The three adults were deep in conversation, but when we appeared, it stopped. The Garden guy leaned in to say something to Abigail more quietly, while Dare stepped forward to meet us. I saw her eyes flick briefly to me before she addressed the group. “Long couple days, huh?” 

Groaning, I bobbed my head up and down. “You could say that. And they’re not over yet.” 

“Butit’sreallyinteresting,” December piped up from where she was standing next to Tabbris and just behind Vanessa and me. “It’salotmorefunthan… justrunningboringsurveillence… allthetime.”

Exchanging a brief look with me, Vanessa asked, “What about the stuff up here? Are they almost finished with the spell yet?” We’d been told before we left the first time that Dries and the others were just about finished adjusting the anti-possession spell so that it would block any of our people from being possessed as long as they returned to the station periodically for a refresh. That was the whole reason Avalon stayed behind instead of going on this trip to begin with, because they needed her to be close for the last bit before the spell would be ready. 

Dare grimaced slightly. “There were a couple of hiccups on that front. Turns out to make the spell work properly, they needed a… let’s call it a rare crystal. And by rare I mean we only knew of a few of them on Earth. The good news is, one of the crystals we knew about is in Brazil.” 

I blinked, starting to ask why that was a good thing. But Tabbris quickly blurted, “That’s where Hasty and the other werewolves went.” When I glanced at her, she blushed before explaining in a somewhat quieter voice, “She told me where they were going cuz we’re supposed to watch the new Fallstrider season on DVD but she made me promise to wait until they got back.” 

Yeah, apparently over the past couple months, Tabbris and the werewolf known as Hasty from Mateo’s pack had bonded a bit over a shared interest that Fallstrider anime. Now, whenever the pack was around, those two would find a quiet place to pop in the show. Which, honestly, was pretty awesome. I’d been interested in seeing what the fuss was about, but I’d look into it on my own. I didn’t want to butt in on what was clearly something Tabbris liked having with someone else. She deserved that.

December, in that moment, looked a little confused. “Waityouhaveafriend…namedHastyand…. it’snotme? Butbeinghasty… iskindamything.” 

Tabbris giggled, head shaking. “Hasty’s her nickname. I think you’d like her. And you can watch the show with us when she’s back. Oh! I’ll have to show you the rest of it first.”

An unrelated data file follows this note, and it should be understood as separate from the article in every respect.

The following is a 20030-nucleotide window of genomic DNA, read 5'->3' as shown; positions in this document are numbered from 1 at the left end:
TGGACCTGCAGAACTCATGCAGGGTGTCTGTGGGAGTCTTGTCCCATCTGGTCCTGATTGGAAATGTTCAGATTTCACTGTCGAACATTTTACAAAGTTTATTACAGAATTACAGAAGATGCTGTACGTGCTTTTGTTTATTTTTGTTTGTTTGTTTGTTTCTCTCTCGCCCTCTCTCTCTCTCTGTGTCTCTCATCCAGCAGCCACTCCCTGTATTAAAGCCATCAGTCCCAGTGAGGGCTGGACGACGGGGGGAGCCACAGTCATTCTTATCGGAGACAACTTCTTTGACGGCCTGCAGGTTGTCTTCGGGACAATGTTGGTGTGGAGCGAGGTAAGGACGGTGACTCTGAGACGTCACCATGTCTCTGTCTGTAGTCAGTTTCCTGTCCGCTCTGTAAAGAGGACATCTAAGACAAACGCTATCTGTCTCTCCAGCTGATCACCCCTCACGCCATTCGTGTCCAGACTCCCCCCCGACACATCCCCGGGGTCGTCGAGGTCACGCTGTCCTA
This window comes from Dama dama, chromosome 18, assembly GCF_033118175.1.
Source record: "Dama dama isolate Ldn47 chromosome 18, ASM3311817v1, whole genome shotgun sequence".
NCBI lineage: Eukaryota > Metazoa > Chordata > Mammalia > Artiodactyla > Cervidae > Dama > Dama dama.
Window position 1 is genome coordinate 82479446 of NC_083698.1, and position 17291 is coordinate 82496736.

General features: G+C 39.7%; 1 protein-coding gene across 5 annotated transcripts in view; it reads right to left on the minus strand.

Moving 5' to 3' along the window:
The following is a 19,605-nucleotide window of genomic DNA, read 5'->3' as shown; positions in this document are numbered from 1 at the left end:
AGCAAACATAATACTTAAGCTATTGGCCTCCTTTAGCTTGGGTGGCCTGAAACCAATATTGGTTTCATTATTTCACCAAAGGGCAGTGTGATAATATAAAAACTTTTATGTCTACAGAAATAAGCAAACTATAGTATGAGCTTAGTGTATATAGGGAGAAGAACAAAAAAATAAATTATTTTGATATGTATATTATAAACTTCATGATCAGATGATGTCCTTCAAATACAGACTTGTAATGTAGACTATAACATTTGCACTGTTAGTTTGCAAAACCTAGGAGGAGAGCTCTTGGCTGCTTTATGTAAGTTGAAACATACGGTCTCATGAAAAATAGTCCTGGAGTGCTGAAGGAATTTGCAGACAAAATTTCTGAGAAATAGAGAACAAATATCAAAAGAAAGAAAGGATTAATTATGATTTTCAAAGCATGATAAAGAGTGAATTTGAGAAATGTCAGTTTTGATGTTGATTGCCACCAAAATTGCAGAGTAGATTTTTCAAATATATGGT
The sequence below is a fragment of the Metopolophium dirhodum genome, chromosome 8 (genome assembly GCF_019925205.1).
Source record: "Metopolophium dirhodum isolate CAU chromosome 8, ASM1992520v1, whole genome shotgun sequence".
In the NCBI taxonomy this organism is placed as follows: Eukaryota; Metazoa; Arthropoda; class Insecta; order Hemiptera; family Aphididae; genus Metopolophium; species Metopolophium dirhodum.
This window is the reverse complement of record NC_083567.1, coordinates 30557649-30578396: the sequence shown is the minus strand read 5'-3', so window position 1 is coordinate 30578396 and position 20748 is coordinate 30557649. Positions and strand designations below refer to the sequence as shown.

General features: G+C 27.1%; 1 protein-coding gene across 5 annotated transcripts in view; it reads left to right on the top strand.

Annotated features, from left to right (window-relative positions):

“Youcanshowme…” December informed her, “Butifit’satvshow… itwon’tdomuchgood.” 

Tilting her head, Tabbris hesitantly asked, “Do you not like TV? Is it because you have to sit down?” 

“IcansitdownifIwantto,” December sniffed before shaking her head. “ButIcan’twatchtv… cuzthere’snomagic… inthescreen… soIcan’tseeit.” 

Frowning uncertainly at Tabbris, who was frowning back at me, my mouth opened. But Vanessa beat me to it. “December, are you blind?” 

Defensively, the girl insisted, “Ihearandsmellandtasteandfeelreallygood. AndIseemagic. Iseemagicevenbehindme. Allaroundme. ItbouncesoffthingssoIknowwheretheyare. Ievenknowwhattheylooklike…. cuzthemagicsenseisreallysensitive. Anddifferentcolorsfeeldifferent. Iseemagic… andsoundwaves… andheatandelectricityandstuff. But… I can’t… see… normal not-magic screens… andstufflikethat.” She offered a shrug, clearly still self-conscious. “Icanseewithanimals!” 

“No, no, it’s okay,” I quickly put in. “We just…” December was like that Daredevil guy back in Seosten space that I’d fought? What she was describing was the same thing Apollo had talked about back then. He’d said it was a rare mutation that was the result of various experiments the Seosten had done to cure their pregnancy problem. So this kid had both that and SPS? Geez. 

“You can see electricity and soundwaves and magic and stuff?” Tabbris had jumped straight to that, her eyes shining with delight as she started. “What does that stuff look like? What does anything look like? Do you–” Realizing they were holding things up, she shot a quick, apologetic look toward Dare before stepping back as she pulled December with her. The two lowered their voices to talk.

With a shake of her head and a small smile, Dare nodded to Vanessa and me. “In any case, yes, the pack was in Brazil. So Avalon, Rebecca, and Aylen went with Deveron and Lillian to see what they could do about getting that crystal they need. They just left right after classes this morning.” 

Grimacing at the revelation that I’d missed Avalon, I exhaled. “Makes sense, they’ve gotta get that spell up.” Pausing, I looked toward December briefly before adding, “I wish we had time to help them…”  

Giving me a look that said she knew exactly how I was feeling, Dare gently replied, “I think they’ve got it handled for now. You’ve got your own situation to deal with, it sounds like.” 

“Situation to deal with… yeah, that’s one way of putting it,” I muttered before looking back to her. “Seriously, monster alien plant thing, gonna try to break out the evil version of Arthur if we don’t put a lid on his bullshit. And part of said bullshit is starting a war in Las Vegas. So, ya know.” 

“We really need to talk to this Dakota,” Vanessa finished for me, voice slightly calmer than mine.